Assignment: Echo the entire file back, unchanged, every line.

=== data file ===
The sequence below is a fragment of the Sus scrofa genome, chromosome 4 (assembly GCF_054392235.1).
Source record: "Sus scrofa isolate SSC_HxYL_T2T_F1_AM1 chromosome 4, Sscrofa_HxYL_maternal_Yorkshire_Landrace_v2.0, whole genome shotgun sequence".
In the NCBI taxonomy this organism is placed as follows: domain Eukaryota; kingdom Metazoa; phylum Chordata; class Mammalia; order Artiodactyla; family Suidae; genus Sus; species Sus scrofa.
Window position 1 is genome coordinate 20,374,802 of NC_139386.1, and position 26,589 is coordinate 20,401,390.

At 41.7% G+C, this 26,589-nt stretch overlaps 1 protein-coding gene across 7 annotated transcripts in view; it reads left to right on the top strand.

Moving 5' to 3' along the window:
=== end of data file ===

The sequence below is a fragment of the Sus scrofa genome, chromosome 4 (assembly GCF_054392235.1).
Source record: "Sus scrofa isolate SSC_HxYL_T2T_F1_AM1 chromosome 4, Sscrofa_HxYL_maternal_Yorkshire_Landrace_v2.0, whole genome shotgun sequence".
In the NCBI taxonomy this organism is placed as follows: domain Eukaryota; kingdom Metazoa; phylum Chordata; class Mammalia; order Artiodactyla; family Suidae; genus Sus; species Sus scrofa.
Window position 1 is genome coordinate 20,374,802 of NC_139386.1, and position 26,589 is coordinate 20,401,390.

At 41.7% G+C, this 26,589-nt stretch overlaps 1 protein-coding gene across 7 annotated transcripts in view; it reads left to right on the top strand.

Moving 5' to 3' along the window: